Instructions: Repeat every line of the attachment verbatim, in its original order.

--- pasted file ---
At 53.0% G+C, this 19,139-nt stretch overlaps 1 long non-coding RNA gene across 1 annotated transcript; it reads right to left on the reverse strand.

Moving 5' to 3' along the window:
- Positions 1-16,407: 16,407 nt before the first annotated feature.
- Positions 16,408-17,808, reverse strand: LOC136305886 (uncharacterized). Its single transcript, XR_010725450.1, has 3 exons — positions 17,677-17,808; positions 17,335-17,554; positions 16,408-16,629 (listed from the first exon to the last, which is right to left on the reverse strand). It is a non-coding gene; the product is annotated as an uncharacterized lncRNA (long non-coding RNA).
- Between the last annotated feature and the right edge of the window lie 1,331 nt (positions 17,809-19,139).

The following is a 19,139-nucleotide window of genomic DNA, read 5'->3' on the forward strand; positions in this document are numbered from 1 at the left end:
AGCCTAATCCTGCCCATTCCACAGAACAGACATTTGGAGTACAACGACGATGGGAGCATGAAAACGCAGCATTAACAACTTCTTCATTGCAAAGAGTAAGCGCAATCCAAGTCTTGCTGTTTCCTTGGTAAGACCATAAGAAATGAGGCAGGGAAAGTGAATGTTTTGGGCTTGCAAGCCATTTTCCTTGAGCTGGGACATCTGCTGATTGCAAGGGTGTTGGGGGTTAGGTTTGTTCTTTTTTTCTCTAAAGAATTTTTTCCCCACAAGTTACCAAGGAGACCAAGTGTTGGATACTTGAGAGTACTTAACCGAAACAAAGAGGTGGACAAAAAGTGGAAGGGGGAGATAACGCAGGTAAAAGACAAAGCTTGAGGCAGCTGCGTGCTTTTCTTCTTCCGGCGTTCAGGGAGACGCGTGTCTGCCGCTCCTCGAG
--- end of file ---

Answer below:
At 53.0% G+C, this 19,139-nt stretch overlaps 1 long non-coding RNA gene across 1 annotated transcript; it reads right to left on the reverse strand.

Moving 5' to 3' along the window:
- Positions 1-16,407: 16,407 nt before the first annotated feature.
- Positions 16,408-17,808, reverse strand: LOC136305886 (uncharacterized). Its single transcript, XR_010725450.1, has 3 exons — positions 17,677-17,808; positions 17,335-17,554; positions 16,408-16,629 (listed from the first exon to the last, which is right to left on the reverse strand). It is a non-coding gene; the product is annotated as an uncharacterized lncRNA (long non-coding RNA).
- Between the last annotated feature and the right edge of the window lie 1,331 nt (positions 17,809-19,139).

The following is a 19,139-nucleotide window of genomic DNA, read 5'->3' on the forward strand; positions in this document are numbered from 1 at the left end:
AGCCTAATCCTGCCCATTCCACAGAACAGACATTTGGAGTACAACGACGATGGGAGCATGAAAACGCAGCATTAACAACTTCTTCATTGCAAAGAGTAAGCGCAATCCAAGTCTTGCTGTTTCCTTGGTAAGACCATAAGAAATGAGGCAGGGAAAGTGAATGTTTTGGGCTTGCAAGCCATTTTCCTTGAGCTGGGACATCTGCTGATTGCAAGGGTGTTGGGGGTTAGGTTTGTTCTTTTTTTCTCTAAAGAATTTTTTCCCCACAAGTTACCAAGGAGACCAAGTGTTGGATACTTGAGAGTACTTAACCGAAACAAAGAGGTGGACAAAAAGTGGAAGGGGGAGATAACGCAGGTAAAAGACAAAGCTTGAGGCAGCTGCGTGCTTTTCTTCTTCCGGCGTTCAGGGAGACGCGTGTCTGCCGCTCCTCGAG